The 1988 Festival took place for two five-day weeks (June 23-27 and June 30-July 4) between Madison Drive and Jefferson Drive and between 10th Street and 14th Street, south of the National Museum of American History and the National Museum of Natural History (see site plan).

The 1988 Program Book included schedules and participant lists for each program; the Program Book essays provided a larger context for the Festival presentations, extending beyond the traditions actually presented at the 1988 Festival.

The Festival was co-presented by the Smithsonian Institution and National Park Service and organized by the Office of Folklife Programs.

Office of Folklife Programs

Richard Kurin, Acting Director; Diana Parker, Festival Director; Anthony Seeger, Curator, Folkways Records; Thomas Vennum, Jr., Senior Ethnomusicologist; Peter Seitel, Senior Folklorist; Marjorie Hunt, Phyllis M. May-Machunda, Heliana Portes de Roux, Frank Proschan, Nicholas R. Spitzer, Folklorists; Jeffrey Place, Assistant Archivist

National Park Service

William Penn Mott, Jr., Director; Manus J. Fish, Jr., Regional Director, National Capital Region
Forms Part Of:
Smithsonian Folklife Festival records: 1988 Festival of American Folklife forms part of the Smithsonian Folklife Festival records .

Smithsonian Folklife Festival records

Smithsonian Folklife Festival records: Papers

1967 Festival of American Folklife records - [Ongoing]
Related Archival Materials note:
Within the Rinzler Archives, related materials may be found in various collections such as the Ralph Rinzler papers and recordings, the Lily Spandorf drawings, the Diana Davies photographs, the Robert Yellin photographs, and the Curatorial Research, Programs, and Projects collection. Additional relevant materials may also be found in the Smithsonian Institution Archives concerning the Division of Performing Arts (1966-1983), Folklife Program (1977-1980), Office of Folklife Programs (1980-1991), Center for Folklife Programs and Cultural Studies (1991-1999), Center for Folklife and Cultural Heritage (1999-present), and collaborating Smithsonian units, as well as in the administrative papers of key figures such as the Secretary and respective deputies. Users are encouraged to consult relevant finding aids and to contact Archives staff for further information.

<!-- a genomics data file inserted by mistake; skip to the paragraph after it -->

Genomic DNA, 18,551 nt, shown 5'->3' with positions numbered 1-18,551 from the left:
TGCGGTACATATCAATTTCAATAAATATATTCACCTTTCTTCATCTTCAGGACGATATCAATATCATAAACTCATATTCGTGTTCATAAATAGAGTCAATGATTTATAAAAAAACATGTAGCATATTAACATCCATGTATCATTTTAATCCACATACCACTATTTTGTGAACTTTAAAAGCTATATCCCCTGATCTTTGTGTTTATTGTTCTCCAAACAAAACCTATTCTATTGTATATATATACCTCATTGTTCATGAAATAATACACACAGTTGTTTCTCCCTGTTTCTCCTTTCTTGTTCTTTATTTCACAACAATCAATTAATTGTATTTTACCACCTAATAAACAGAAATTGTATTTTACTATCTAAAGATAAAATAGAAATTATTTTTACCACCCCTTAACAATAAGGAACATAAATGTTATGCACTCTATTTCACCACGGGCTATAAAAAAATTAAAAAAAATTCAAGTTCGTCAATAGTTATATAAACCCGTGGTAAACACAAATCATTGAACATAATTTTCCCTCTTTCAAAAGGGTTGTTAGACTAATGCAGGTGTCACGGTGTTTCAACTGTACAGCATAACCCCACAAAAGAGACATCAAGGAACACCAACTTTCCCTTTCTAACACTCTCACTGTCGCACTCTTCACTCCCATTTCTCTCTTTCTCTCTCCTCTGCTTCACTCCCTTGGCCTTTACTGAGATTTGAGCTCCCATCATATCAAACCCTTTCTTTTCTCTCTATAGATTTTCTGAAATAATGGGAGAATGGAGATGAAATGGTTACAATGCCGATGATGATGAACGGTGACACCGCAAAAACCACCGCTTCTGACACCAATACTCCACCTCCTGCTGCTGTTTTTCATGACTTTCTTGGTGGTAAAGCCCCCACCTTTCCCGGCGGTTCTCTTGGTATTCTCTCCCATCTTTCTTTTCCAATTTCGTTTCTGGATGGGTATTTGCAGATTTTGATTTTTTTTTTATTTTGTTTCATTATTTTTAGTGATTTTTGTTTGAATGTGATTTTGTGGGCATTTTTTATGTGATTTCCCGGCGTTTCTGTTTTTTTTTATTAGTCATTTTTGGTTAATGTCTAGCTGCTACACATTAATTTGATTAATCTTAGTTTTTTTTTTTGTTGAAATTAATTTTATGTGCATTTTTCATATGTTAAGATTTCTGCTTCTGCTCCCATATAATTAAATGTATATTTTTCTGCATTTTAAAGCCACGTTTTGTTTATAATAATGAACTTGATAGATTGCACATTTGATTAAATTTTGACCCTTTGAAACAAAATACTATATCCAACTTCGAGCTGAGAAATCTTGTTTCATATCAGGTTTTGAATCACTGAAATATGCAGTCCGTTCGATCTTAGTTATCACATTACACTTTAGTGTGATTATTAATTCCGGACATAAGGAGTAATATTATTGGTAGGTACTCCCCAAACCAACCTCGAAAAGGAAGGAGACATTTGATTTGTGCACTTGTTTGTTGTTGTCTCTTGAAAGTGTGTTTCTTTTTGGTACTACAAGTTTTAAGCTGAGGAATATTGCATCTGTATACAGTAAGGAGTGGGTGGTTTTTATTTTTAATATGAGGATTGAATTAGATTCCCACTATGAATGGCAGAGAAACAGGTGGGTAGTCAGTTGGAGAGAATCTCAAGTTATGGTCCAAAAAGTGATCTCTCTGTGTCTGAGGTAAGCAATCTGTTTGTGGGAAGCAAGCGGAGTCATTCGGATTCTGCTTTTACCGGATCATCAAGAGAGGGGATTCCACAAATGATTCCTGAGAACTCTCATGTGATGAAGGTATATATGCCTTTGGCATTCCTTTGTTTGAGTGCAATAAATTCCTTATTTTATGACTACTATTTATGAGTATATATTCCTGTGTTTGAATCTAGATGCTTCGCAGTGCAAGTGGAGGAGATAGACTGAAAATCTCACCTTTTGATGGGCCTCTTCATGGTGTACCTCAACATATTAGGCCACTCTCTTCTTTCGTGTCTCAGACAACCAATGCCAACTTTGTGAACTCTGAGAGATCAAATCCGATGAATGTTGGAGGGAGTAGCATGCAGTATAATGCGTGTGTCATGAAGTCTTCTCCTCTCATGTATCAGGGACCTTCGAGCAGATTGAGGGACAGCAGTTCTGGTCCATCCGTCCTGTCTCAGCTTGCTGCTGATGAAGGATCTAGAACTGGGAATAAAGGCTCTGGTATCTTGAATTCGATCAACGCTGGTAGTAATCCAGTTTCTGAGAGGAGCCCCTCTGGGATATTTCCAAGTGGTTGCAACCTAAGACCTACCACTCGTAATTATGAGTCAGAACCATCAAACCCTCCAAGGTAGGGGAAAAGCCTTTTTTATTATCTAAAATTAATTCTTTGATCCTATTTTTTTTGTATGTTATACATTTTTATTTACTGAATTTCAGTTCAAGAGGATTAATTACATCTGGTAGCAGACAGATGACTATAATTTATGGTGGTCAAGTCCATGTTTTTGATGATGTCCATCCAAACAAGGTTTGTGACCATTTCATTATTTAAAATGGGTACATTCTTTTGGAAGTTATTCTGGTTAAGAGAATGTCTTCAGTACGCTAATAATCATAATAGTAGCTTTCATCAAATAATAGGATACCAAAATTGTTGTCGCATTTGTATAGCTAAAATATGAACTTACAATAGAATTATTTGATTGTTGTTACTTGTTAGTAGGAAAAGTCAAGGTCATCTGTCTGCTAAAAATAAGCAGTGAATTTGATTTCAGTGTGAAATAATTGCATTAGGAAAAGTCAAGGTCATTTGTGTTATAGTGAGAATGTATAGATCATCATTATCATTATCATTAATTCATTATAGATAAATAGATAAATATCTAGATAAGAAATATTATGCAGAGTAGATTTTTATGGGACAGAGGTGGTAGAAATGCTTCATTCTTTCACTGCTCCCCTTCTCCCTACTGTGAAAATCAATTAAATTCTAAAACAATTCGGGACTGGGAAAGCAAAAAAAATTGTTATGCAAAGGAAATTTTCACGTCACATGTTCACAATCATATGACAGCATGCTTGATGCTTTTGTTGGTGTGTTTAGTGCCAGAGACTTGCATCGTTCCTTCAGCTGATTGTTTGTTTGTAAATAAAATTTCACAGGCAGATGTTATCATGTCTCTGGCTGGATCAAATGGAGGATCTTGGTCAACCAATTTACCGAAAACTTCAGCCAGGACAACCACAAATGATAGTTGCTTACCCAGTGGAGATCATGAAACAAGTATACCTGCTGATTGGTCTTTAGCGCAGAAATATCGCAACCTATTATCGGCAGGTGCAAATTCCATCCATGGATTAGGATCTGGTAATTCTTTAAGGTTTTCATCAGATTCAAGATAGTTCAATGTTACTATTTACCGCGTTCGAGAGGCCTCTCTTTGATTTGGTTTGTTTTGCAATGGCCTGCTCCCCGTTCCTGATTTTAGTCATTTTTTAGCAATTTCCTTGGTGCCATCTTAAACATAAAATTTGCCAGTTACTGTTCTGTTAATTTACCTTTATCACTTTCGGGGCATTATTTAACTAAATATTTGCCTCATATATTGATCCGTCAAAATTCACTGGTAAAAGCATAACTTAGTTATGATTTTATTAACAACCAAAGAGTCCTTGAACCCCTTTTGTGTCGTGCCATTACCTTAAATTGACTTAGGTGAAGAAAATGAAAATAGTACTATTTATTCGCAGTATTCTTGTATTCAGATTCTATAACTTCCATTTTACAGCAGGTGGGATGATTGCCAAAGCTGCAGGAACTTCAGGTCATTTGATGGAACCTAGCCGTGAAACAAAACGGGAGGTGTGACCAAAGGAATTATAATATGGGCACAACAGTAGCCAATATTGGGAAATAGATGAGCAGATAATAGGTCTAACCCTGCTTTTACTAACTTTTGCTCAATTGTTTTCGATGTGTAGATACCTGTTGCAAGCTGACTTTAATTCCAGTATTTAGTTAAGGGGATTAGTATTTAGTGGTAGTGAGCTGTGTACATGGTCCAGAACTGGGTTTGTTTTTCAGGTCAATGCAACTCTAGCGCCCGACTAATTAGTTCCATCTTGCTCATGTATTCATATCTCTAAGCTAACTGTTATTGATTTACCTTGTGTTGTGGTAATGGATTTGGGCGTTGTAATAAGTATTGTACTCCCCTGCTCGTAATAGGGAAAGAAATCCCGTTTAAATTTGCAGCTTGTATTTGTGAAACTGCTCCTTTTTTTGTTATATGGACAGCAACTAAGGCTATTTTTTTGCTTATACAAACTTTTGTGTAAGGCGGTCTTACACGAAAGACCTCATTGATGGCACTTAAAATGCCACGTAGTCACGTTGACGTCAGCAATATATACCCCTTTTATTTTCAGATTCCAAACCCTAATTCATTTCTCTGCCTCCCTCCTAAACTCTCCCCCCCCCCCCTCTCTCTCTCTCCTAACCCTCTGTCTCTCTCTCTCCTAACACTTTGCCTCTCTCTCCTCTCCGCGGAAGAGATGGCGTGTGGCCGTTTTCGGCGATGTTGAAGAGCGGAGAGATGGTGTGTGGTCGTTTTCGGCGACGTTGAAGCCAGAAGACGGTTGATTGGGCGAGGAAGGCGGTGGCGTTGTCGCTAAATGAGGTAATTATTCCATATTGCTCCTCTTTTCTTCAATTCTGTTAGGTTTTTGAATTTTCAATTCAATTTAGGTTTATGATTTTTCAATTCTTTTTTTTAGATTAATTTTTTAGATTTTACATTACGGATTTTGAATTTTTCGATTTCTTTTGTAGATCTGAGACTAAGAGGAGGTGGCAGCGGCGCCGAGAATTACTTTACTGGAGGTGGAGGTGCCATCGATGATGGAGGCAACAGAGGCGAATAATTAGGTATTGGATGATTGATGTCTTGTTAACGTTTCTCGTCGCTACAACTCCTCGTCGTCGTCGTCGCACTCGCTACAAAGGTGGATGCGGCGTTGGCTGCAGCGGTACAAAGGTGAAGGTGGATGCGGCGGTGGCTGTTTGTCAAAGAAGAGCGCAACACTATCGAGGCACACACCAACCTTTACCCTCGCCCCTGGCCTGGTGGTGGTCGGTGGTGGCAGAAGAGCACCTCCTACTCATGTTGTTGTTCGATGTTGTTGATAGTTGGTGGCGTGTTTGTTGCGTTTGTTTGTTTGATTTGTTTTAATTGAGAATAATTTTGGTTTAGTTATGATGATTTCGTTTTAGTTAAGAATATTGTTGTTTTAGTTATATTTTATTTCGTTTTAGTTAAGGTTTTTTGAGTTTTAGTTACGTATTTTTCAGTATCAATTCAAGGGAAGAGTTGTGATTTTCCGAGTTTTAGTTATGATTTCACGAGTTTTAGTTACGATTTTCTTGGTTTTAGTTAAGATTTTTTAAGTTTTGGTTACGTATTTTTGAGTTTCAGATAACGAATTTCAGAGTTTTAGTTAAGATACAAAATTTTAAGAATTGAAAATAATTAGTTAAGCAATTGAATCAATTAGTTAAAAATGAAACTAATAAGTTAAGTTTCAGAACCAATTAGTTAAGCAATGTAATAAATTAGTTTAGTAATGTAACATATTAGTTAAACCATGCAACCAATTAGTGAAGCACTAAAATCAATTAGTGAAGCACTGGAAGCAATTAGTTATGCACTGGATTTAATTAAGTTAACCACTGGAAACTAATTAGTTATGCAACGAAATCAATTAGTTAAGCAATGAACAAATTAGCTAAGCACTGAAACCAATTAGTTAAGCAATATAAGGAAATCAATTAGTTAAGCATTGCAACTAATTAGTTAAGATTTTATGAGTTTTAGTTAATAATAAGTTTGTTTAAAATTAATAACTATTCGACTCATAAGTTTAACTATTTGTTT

Restrictions:
Access by appointment only. Where a listening copy or viewing copy has been created, this is indicated in the respective inventory; additional materials may be accessible with sufficient advance notice and, in some cases, payment of a processing fee. Older papers are housed at a remote location and may require a minimum of three weeks' advance notice and payment of a retrieval fee. Certain formats such as multi-track audio recordings and EIAJ-1 videoreels (1/2 inch) may not be accessible. Contact the Ralph Rinzler Folklife Archives and Collections at 202-633-7322 or rinzlerarchives@si.edu for additional information.
Rights:
Copyright and other restrictions may apply. Generally, materials created during a Festival are covered by a release signed by each participant permitting their use for personal and educational purposes; materials created as part of the fieldwork leading to a Festival may be more restricted. We permit and encourage such personal and educational use of those materials provided digitally here, without special permissions. Use of any materials for publication, commercial use, or distribution requires a license from the Archives. Licensing fees may apply in addition to any processing fees.
Topic:
World music  Search this
Food habits  Search this
Folk art  Search this
arts and crafts  Search this
Folk festivals  Search this
Folk music  Search this
Folklore  Search this
Genre/Form:
Business records
Correspondence
Memorandums
Sound recordings
Audiocassettes
Contracts
Negatives
Video recordings
Slides (photographs)
Plans (drawings)
Videotapes
Audiotapes
Digital images
Notes
Photographic prints
Citation:
Smithsonian Folklife Festival records: 1988 Festival of American Folklife, Ralph Rinzler Folklife Archives and Collections, Smithsonian Institution.
Identifier:
CFCH.SFF.1988
See more items in:
Smithsonian Folklife Festival records: 1988 Festival of American Folklife
Archival Repository:
Ralph Rinzler Folklife Archives and Collections
GUID:
https://n2t.net/ark:/65665/bk59e9f3773-cd55-493f-94e0-c53650d914c4
EDAN-URL:
ead_collection:sova-cfch-sff-1988
Online Media:

James Joyce's Ulysses

Author:
Joyce, James, 1882-1941  Search this
Cover designer:
Clyne, Ronald, 1925-2006  Search this
Director:
Bowen, Zack R.  Search this
Producer:
Bowen, Zack R.  Search this
Creator:
Dunn, J. Tyler, director.  Search this
Names:
Joyce, James, 1882-1941 -- Adaptations  Search this
Collection Creator:
Asch, Moses  Search this